SAN FRANCISCO – Yet another study shows that the states with the toughest gun laws have the lowest rates of gun-related deaths, while states with weak gun laws have the highest rates of gun deaths, State Sen. Leland Yee (D-San Francisco/San Mateo) said Jan. 2.
The latest study – released by the Law Center to Prevent Gun Violence – shows that of the six states with the lowest per capita gun death rates (Hawaii, Massachusetts, Rhode Island, New York, New Jersey, and Connecticut), all had some of the toughest gun laws in country.
In contrast, the top 10 states with the highest per capita gun death rates (Alaska, Louisiana, Montana, Nevada, Arizona, New Mexico, Wyoming, Tennessee, Alabama, and Mississippi) all had weak gun laws.
“It is a fact that strong gun laws work and weak laws result in the loss of innocent lives,” said Yee, who is authoring legislation to close a major loophole in California’s assault weapon ban and to strengthen state law regarding safe storage of weapons. “Clearly, there is a direct correlation between common sense gun laws and fewer gun-related homicides. While we cannot stop every senseless act of gun violence, we should certainly strengthen our laws to prevent tragedies.”
Yee’s SB 47 is modeled after a bill he introduced last year but that was held by the State Assembly. The bill prohibits semi-automatic weapons like AR-15s and AK-47s from having devices known as “bullet buttons” and “mag magnets,” which allow the gun to be easily reloaded with multiple rounds of ammunition. SB 47 also prohibits add-on kits that allow high-capacity magazines.
Yee is also planning to introduce legislation that will toughen safety requirements. Current law only requires that gun owners own a trigger lock or safety lock box for their weapon, but doesn’t require the safety device to be used on an idle firearm. Yee’s bill will require that all guns have a locked trigger and be properly stored in a lock box when not in use.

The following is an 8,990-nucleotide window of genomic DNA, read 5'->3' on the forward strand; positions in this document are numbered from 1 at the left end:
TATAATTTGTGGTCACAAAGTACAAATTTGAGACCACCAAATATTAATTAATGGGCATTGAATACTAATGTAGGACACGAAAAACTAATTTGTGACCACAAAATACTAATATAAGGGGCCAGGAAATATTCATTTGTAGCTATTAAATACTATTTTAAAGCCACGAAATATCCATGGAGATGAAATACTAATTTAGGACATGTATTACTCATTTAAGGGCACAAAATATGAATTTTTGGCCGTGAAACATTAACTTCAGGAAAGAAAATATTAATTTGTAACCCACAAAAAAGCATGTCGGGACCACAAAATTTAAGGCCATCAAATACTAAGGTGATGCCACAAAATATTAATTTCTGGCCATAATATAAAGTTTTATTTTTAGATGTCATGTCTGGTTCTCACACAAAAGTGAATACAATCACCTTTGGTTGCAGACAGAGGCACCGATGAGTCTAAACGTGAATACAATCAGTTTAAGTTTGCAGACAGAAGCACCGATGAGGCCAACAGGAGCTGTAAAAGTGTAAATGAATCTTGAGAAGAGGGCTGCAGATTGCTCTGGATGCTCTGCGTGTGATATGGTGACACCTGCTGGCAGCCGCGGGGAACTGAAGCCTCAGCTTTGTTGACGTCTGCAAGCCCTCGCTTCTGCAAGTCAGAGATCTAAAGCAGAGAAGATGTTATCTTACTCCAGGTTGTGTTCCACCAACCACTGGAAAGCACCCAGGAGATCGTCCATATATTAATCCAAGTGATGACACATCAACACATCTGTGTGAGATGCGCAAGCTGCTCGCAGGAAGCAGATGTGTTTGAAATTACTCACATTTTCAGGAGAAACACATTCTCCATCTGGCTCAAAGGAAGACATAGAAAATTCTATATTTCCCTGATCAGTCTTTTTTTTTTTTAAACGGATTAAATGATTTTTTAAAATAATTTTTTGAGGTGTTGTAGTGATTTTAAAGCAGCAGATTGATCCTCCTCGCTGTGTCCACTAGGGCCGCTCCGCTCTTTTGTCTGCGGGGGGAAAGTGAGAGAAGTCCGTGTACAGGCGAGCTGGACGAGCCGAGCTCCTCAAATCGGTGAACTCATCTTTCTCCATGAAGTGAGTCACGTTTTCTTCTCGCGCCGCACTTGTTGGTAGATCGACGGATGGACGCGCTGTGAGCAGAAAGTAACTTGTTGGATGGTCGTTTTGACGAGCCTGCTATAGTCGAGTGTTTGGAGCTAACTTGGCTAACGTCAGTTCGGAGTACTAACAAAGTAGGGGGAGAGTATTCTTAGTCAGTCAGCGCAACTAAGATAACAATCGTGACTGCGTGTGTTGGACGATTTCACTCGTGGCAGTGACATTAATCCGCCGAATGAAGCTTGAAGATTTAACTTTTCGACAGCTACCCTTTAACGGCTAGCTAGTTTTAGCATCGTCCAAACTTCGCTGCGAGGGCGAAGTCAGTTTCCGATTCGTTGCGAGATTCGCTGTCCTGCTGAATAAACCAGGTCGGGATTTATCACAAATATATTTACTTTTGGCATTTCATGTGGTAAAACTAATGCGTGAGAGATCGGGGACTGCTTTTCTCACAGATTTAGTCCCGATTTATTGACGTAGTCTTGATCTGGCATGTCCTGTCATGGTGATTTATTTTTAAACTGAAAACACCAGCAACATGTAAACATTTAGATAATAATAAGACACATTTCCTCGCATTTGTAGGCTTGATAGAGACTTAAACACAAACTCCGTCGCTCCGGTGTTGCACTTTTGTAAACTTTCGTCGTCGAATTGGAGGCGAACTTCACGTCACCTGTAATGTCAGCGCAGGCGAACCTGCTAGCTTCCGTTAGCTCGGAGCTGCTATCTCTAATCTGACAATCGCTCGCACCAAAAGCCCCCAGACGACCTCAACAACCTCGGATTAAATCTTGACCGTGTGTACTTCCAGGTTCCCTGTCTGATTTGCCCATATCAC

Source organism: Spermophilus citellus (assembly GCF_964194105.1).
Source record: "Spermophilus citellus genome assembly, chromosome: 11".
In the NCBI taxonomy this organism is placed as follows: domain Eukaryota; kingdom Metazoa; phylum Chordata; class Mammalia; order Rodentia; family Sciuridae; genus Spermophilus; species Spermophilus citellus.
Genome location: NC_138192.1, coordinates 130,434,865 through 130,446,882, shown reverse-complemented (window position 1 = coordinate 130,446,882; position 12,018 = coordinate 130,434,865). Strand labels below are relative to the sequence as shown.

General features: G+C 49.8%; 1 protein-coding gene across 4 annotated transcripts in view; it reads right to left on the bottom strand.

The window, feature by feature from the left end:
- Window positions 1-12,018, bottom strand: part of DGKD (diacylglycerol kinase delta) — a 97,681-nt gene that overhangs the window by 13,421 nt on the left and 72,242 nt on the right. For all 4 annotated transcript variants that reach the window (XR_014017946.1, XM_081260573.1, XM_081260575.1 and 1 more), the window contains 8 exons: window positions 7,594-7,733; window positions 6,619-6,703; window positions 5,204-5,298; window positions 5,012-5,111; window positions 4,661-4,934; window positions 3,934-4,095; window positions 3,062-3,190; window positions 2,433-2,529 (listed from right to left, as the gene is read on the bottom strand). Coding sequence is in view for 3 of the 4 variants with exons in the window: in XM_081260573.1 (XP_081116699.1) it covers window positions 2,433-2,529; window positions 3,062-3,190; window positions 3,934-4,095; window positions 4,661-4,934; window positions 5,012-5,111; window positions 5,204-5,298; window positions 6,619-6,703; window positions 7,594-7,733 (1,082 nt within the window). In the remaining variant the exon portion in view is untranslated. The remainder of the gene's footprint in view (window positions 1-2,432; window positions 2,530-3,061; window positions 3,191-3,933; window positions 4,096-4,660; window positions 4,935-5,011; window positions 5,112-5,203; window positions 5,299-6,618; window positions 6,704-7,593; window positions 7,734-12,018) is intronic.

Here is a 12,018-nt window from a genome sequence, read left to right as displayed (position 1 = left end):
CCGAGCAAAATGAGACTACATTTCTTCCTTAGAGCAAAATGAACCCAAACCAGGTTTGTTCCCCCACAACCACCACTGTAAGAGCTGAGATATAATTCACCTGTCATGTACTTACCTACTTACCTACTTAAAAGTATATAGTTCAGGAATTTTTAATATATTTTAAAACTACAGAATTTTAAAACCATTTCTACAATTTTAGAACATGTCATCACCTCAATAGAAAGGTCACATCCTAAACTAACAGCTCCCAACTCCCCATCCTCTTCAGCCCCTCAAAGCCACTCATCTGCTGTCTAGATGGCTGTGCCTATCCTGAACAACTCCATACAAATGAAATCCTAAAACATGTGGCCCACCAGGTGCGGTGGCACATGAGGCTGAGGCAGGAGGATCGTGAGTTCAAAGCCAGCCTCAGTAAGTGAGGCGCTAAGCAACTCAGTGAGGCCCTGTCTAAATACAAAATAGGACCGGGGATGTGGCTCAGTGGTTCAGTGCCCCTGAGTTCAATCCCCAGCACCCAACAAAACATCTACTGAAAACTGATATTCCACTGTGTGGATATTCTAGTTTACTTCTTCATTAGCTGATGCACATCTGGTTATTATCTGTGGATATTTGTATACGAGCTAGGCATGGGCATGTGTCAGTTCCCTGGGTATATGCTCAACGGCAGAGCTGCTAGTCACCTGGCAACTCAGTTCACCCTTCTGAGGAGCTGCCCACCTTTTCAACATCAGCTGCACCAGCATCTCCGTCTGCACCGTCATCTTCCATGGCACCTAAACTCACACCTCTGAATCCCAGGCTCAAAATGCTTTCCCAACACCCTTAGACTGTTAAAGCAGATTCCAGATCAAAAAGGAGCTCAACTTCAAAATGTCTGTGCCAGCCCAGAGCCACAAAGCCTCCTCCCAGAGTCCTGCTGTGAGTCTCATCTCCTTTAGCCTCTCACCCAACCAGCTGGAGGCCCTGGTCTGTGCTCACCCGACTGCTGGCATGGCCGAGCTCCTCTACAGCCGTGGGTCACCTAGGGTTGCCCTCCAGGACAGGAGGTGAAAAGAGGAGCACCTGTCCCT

On Dec. 21, Yee, the author of California’s law to prohibit the sale of ultra-violent video games to children (which was struck down by the U.S. Supreme Court in 2011), issued the following statement on the National Rifle Association’s proposal in response to the tragedy in Newtown, Conn.:
“I find it mind-boggling that the NRA suddenly cares about the harmful effects of ultra-violent video games. When our law was before the Supreme Court – while several states, medical organizations, and child advocates submitted briefs in support of California’s efforts – the NRA was completely silent. Now, rather than face reality and be part of the solution to the widespread proliferation of assault weapons in America, they attempt to pass the buck. More guns are not the answer to protecting our children, as evident by the fact that armed guards weren’t enough to stop the tragedy at Columbine High School. The NRA’s response is pathetic and completely unacceptable.”